Disquiet over ketamine use leads to resignation

Resigned . . . Former mental health consumer adviser Graham Roper. Photo Peter McIntosh
Resigned . . . Former mental health consumer adviser Graham Roper. Photo Peter McIntosh
It is wrong for off-label prescribing of ketamine in Dunedin's mental health service to continue while that practice is under investigation, former mental health consumer adviser Graham Roper says in a letter to the Southern District Health Board explaining his resignation.

Mr Roper is concerned that two patients are still being treated for depression with ketamine, which is not licensed for that purpose.

The National Health Board (NHB) announced last July it was investigating whether use of the drug in the Dunedin mental health service was experimental.

The NHB handed the matter to the Health and Disability Commissioner, where it still lies. The commissioner is yet to report back.

Southland chief medical officer David Tulloch told the Otago Daily Times in a statement this week that ketamine as a treatment for depression was stopped while the commissioner's investigation was under way.

However, two patients requested to resume the treatment after "positive clinical responses".

"This request went through a thorough process to ensure its clinical appropriateness and fully informed consent," Mr Tulloch said.

Clinicians can prescribe drugs off-label, but not for experimental use.

Chief executive Carole Heatly said in a statement that issues raised in Mr Roper's letter were strongly disputed, and the DHB was seeking legal advice.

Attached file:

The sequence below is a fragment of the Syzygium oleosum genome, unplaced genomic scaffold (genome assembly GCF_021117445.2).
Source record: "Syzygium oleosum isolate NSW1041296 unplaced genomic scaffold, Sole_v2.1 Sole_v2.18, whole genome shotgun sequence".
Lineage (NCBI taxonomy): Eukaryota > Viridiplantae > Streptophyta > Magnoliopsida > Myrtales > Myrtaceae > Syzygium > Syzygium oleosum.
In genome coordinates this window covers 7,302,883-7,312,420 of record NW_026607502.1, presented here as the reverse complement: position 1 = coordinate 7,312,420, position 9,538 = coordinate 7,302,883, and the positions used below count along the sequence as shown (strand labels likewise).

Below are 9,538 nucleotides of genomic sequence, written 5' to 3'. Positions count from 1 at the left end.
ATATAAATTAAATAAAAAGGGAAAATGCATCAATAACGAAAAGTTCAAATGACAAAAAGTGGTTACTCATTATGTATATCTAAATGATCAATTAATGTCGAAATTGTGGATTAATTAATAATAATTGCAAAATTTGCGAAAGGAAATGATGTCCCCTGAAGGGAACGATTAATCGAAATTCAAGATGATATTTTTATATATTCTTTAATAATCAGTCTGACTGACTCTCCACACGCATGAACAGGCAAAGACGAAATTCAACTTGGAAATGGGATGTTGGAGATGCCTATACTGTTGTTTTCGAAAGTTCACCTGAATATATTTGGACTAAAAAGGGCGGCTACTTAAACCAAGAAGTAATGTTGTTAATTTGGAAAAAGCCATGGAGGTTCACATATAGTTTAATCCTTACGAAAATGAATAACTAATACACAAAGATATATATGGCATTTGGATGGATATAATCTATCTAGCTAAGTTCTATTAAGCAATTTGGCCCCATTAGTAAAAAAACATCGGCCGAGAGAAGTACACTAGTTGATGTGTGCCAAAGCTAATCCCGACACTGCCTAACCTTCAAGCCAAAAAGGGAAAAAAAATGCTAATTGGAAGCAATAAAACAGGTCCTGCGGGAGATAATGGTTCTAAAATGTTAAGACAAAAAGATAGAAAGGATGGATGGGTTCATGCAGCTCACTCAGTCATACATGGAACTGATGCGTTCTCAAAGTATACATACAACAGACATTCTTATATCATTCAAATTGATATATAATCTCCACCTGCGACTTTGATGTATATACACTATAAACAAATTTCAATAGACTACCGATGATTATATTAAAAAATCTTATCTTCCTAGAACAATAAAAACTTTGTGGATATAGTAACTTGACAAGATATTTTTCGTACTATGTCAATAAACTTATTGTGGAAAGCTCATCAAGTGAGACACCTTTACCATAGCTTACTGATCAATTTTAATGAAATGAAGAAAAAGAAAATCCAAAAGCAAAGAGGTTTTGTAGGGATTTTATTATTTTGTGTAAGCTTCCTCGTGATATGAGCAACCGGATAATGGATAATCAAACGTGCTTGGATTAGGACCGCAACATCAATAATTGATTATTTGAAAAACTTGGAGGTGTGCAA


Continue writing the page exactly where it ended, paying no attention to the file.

"I have met with Mr Roper to discuss the letter and am satisfied with the DHB's conduct concerning his employment."

In the letter, Mr Roper said he took a stand in 2010 over ketamine, which eventually led to him choosing whether to "do my job and lose my job or don't do my job and keep my job".

He left the DHB on June 1, after more than six years as Otago mental health consumer adviser.

Not all of Mr Roper's claims can be reported, as they relate to a clinical case. However, he claims senior managers carried out "attempted cover-ups" .

"The substitution of this treatment for more accepted and to date better-evidenced treatments is unconscionable," he wrote.

"[For] almost 18 months the SDHB has acted as though it is actively [seeking] to suppress discussion, [and] refused to debate or acknowledge the issue of informed consent of people who are clearly unable to give the degree of consent required."

Mr Roper felt "targeted and victimised" by an investigation into his personal business interests, which he felt was linked to his being a whistle-blower.

Ketamine is licensed by Medsafe as a fast-acting general anaesthetic, and is used for pain relief in milder doses. It is a class C-controlled drug, used recreationally for its hallucinogenic effects.

- eileen.goodwin@odt.co.nz


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